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Archive for the tag “gold”

The Secrets of Alchemy

The world of alchemy is shrouded in mystery. Alchemists tirelessly sought the recipe for the Philosophers’ Stone — a substance that could turn any base metal into pure gold. The Philosophers’ Stone would give its user untold wealth and power, so alchemists were known to operate under total secrecy. They worked in codes and symbols — to reserve their great knowledge for only those who were deemed deserving. Instead of the chemical formulas used today, alchemists created elaborate, fantastic illustrations of dragons, warriors, and monsters to represent the chemical experiments they carried out.

Centuries passed, and many historical alchemical texts and images remain undeciphered. Luckily for the history of science, we have brilliant minds like Larry Principe of Johns Hopkins University.

Here’s a look at Larry’s work: digging deep into ancient manuscripts and texts, trying to find clues and cues as to what it was that alchemists really were up to. In addition to an enormous book collection in his office, Larry has a lab where he performs ancient alchemical experiments, helping to set the record straight on the history and development of alchemy. Is he a historian of alchemy or a get-rich-quick schemer in search of the legendary Philosophers’ stone? You decide.

What Is the Gold Standard?

Before 1974, U.S. dollars were backed by gold. This meant that the federal government could not print more money than it could redeem for gold. While this constrained the federal government, it also provided citizens with a relatively stable purchasing power for goods and services. Today’s paper currency has no intrinsic value. It is not based on the value of gold or anything else.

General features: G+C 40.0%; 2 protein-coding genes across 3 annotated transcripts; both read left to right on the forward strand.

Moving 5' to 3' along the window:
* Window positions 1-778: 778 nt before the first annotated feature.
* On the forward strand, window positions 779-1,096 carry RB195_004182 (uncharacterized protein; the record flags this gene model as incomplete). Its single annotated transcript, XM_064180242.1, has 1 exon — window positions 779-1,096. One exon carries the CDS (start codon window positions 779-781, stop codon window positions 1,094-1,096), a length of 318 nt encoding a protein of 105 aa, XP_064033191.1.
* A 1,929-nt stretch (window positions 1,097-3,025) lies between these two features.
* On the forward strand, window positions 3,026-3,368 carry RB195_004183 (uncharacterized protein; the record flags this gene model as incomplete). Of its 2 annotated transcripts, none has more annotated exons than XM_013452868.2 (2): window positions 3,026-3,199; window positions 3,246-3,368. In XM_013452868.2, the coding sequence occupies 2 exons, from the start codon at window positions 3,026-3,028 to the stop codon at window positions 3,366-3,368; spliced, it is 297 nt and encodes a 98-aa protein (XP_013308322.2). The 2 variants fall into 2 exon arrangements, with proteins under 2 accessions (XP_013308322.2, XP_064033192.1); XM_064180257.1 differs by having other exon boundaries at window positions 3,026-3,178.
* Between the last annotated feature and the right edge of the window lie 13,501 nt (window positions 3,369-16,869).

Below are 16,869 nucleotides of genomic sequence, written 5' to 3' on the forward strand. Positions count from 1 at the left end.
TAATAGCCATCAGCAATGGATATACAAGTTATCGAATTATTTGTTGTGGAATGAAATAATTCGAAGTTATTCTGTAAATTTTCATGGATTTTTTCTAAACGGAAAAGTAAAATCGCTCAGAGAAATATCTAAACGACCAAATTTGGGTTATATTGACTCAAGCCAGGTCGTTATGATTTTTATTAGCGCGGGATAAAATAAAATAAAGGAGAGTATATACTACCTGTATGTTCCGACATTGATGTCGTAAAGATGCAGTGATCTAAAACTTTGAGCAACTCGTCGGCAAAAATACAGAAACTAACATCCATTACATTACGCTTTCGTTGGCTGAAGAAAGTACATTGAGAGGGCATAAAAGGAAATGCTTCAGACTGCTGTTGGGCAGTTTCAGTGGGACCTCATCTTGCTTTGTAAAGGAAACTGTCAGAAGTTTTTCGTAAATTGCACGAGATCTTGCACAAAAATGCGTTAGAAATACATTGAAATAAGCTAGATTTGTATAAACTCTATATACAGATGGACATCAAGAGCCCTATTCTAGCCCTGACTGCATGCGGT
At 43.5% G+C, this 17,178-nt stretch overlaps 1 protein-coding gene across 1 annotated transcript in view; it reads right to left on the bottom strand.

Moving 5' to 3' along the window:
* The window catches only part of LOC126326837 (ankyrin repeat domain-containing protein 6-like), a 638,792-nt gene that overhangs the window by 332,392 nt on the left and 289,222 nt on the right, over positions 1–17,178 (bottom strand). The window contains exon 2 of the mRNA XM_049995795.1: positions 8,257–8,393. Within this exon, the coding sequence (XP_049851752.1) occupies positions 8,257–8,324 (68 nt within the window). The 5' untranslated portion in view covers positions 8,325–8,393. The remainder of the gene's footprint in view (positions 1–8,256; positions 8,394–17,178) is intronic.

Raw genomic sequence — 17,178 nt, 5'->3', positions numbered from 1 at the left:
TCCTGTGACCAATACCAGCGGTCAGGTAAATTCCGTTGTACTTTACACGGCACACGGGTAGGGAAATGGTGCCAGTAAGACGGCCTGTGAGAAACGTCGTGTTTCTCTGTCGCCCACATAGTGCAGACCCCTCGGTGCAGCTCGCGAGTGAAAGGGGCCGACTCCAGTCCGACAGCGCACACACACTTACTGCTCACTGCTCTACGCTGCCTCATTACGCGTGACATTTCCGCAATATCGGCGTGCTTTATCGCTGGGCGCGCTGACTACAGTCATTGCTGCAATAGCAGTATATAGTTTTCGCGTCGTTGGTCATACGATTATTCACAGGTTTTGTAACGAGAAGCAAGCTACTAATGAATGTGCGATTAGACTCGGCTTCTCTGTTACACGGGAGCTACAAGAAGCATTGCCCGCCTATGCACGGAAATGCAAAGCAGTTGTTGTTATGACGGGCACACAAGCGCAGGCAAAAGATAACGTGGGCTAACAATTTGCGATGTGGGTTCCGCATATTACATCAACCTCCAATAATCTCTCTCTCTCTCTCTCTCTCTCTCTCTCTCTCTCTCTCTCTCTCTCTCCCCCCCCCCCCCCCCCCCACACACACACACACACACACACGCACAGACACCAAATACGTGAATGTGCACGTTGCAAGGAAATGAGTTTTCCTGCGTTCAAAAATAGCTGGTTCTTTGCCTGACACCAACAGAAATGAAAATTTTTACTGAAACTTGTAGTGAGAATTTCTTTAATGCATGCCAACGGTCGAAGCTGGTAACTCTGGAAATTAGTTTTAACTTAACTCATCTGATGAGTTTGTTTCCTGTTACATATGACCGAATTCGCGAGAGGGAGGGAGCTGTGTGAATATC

Under a gold standard, inflation was really limited. With floating value, or fiat, currency, however, some countries have seen inflation reach extremely high levels—sometimes enough to lead to economic collapse. Gold standards have historically provided more stable currencies with lower inflation than fiat currency. Should the United States return to a gold standard?

Messy US Collapse Predicted

The Dollar Vigilante’s Jeff Berwick is back chatting about a myriad of economic and stock market-related issues with Cambridge House Live’s anchor Bridgitte Anderson. He predicts a messy collapse of the US economy a few years from  now, but says Japan could experience a massive upheaval even sooner. He recommends avoiding US investments, while otherwise diversifying, especially in precious metals.

How Low Will Gold Go?

As gold prices continue to crash, the question on everyone’s mind is “Will they go lower?” and if so, how much lower? RBC’s George Gero is here to tell us why he believes gold prices could definitely continue to drop lower.

Rebels After Gold in Congo

The United Nations says a Ugandan defense minister is behind a rebel group that has seized control of a large swatch of the eastern Democratic Republic of the Congo. The minister, James Kabarebe, and his group, the M23 rebels, shorthand for the March 23 Movement, could be making a play to control the region’s vast mineral resources, including large deposits of diamonds and gold. M23 has an estimated 1,500 men and has been charged with war crimes, including rapes, abductions and sexual slavery. Jonathan Rugman from Channel4 News in Great Britain reports.

Thar’s Gold in Them Vials

Scientists at Michigan State University have fulfilled the dream of ancient alchemists by unlocking the secret to create gold. In an effort to reproduce what they believe happens in nature, the researchers gave bacteria lots of liquid gold chloride in a glass bioreactor and after about a week, it turned into 24 carat gold. 

“Microbial alchemy is what we’re doing — transforming gold from something that has no value into a solid, precious metal that’s valuable,” said Kazem Kashefi, assistant professor of microbiology and molecular genetics who worked on the project with Adam Brown, associate professor of electronic art and intermedia at Michigan State University.

The process is too cost-prohibitive for mass gold production but the achievement certainly raises new questions on the nexus of science, environment and greed. H/T Geobeats

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